The acute form, which manifests itself as a racing heart and shortness of breath, must be treated immediately. Further warning signs are clouding of consciousness, exhaustion and a general decrease in wellbeing.
Outwardly, acute bacterial endocarditis manifests itself as small skin nodules, rounded hemorrhages on the retina and pin-head-sized skin hemorrhages. If these symptoms are noticed, seek medical attention immediately. If there are embolisms or organ failure, the emergency services must be alerted.
Under certain circumstances, the person affected must receive first aid until the emergency doctor arrives. Since a longer stay in hospital is likely, the relatives of the person affected should also be informed as soon as possible.
Treatment & Therapy
Bacterial endocarditis is primarily treated with antibiotics. It is important that the antibiotic therapy starts as soon as possible. The doctor learns what type of antibiotic must be administered from the pathogen cultures, because the various antibiotic drugs only work against specific pathogens.
Usually the antibiotics have to be administered in high doses and over a longer period of time. This is usually done in an inpatient setting via an infusion. Furthermore, the blood is liquefied by so-called anticoagulation (reduction of the ability to clot). As a result, the blood becomes thinner and flows better and any blood clots on the heart valves, in which the germs settle, gradually dissolve.
The treatment of bacterial endocarditis must be carried out until no more pathogens can be detected in the blood. In very severe cases, a heart valve can be so damaged by bacterial endocarditis that it has to be replaced by an artificial valve in an operation. There may also be a need to surgically remove any heart tissue that has changed due to the inflammation.
Outlook & forecast
The prognosis of bacterial endocarditis depends on numerous different influencing factors. Above all, the origin of the bacterium is of particular importance in this disease.
The prospect of a cure is to be classified as critical if the pathogen does not react to the administration of commercially available antibiotics. The chances of recovery increase with a pathogen that can be fought quickly and successfully with the medical options available. In addition, the stability of the patient’s immune system is decisive for a good prognosis. The healthier and younger the sick person is, the better their chances of recovery are normally. Children are not included.
Existing damage and diseases of the heart or the presence of another disease that weakens the organism have an unfavorable influence. Chronic diseases are considered unfavorable and significantly reduce the chances of success. Furthermore, finding the cause of the endocarditis is fundamental to the healing process. If the causes of the heart inflammation can be found and treated quickly, the prognosis improves.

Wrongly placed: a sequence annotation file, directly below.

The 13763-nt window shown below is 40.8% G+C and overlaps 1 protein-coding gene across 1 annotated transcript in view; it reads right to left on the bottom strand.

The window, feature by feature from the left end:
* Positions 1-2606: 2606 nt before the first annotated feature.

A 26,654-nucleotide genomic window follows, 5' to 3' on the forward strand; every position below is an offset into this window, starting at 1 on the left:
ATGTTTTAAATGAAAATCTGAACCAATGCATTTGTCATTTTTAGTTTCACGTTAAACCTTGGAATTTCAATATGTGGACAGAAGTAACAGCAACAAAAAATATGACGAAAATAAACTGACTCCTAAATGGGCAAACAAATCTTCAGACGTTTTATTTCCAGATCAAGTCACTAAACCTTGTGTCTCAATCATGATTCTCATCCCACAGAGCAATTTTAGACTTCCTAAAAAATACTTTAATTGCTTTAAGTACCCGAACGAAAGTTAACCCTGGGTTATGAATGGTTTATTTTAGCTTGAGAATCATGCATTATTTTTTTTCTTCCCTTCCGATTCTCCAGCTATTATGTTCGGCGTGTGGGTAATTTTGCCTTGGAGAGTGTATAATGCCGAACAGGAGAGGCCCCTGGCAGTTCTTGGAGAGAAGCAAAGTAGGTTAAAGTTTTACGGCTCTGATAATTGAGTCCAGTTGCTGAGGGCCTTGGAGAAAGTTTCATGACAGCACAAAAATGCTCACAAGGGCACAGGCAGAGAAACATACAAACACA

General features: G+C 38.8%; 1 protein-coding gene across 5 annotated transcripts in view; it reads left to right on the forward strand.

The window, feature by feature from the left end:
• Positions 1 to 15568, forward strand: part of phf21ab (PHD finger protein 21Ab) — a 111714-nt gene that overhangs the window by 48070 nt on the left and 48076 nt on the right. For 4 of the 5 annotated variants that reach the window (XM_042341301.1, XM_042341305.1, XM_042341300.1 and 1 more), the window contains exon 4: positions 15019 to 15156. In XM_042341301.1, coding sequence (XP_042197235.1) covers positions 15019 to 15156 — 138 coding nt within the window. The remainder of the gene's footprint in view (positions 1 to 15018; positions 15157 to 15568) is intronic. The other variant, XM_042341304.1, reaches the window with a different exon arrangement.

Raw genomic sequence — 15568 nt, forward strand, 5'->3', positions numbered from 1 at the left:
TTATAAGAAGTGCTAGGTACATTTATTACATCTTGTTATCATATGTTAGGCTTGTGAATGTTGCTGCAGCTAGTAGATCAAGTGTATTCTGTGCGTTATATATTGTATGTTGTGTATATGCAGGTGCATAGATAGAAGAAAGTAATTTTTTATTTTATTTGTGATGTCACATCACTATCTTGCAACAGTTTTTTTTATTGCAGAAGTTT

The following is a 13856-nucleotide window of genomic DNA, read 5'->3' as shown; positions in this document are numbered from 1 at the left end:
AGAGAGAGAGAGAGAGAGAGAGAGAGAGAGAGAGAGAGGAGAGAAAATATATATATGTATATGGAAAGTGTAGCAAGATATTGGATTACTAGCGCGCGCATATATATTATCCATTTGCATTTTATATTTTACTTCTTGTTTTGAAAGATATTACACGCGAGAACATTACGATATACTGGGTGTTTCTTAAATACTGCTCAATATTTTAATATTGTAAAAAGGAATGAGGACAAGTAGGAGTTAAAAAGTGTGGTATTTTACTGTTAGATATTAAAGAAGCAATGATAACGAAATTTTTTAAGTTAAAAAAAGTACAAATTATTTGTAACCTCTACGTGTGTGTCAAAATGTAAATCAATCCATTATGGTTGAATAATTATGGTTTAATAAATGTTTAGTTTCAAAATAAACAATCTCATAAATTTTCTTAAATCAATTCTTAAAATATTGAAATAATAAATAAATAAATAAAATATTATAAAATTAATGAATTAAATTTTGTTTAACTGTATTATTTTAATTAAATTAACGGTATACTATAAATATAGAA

The time of diagnosis and thus the start of treatment are also important factors that must be taken into account. With a late start of treatment, hypersensitivity to antibiotics and a resistant germ, bacterial endocarditis can be fatal. This is independent of the age of the patient and his immune system.
If you have already had a heart operation or suffer from a heart disease and a dental operation or other medical intervention is imminent, you can prevent bacterial endocarditis by taking a suitable antibiotic. In addition, as with the prevention of heart muscle inflammation, if you have a cold, flu or other illnesses, you should not exercise as this can have a serious impact on heart health. (See also: Sudden Cardiac Death)
Follow-up care after treated bacterial endocarditis is lengthy and depends on the patient’s recovery. Every person has different risks for the infection to flare up again or for bacterial endocarditis to recur.
After drug therapy, the heart is checked at regular intervals to check the tissues. Any infections that may reappear can be recognized quickly and treatment is timely. The controls are carried out at short intervals during and after the treatment; after a while they become rarer.
A resting ECG, echocradiography and blood tests are usually used for this. Children who have survived bacterial endocarditis are considered to be at increased risk of re-inflammation. This is why these follow-up examinations usually have to be carried out for a lifetime.
For those affected who are conspicuous and who have a fever after treatment, the creation of a blood culture is particularly relevant. This quickly shows whether the endocarditis pathogen may still have remained in the body.
Good dental health is considered a prophylactic measure because many endocarditis pathogens enter the body through the oral cavity. The patient should therefore strive for excellent dental health for a lifetime.
You can do that yourself
Medical treatment is the primary need for people diagnosed with bacterial endocarditis. The doctor will inform the patient whether and which self-help measures can be taken.
Since this is a serious heart disease, all physical activity must be avoided. The patient has to take it easy during antibiotic therapy. The actual symptoms can be alleviated by the known measures.
The characteristic fever can be relieved by warming the bed and an adapted diet, while pain is treated with gentle painkillers. Medical drugs are not always prescribed here. Even light preparations from nature, such as valerian or arnica, often help. In the case of pronounced damage, however, comprehensive drug therapy is always necessary.
An operation must also be performed. After an operation on the heart, the patient must take care of himself and pay attention to any accompanying symptoms. Heart valve replacement carries the risk of various complications, which is why close consultation with the responsible doctor is always advisable.
Further self-help measures depend on how severe the symptoms are and whether further complications arise in the course of recovery. In general, bacterial endocarditis recognized early and treated by a doctor resolves quickly and reliably, even without taking any measures.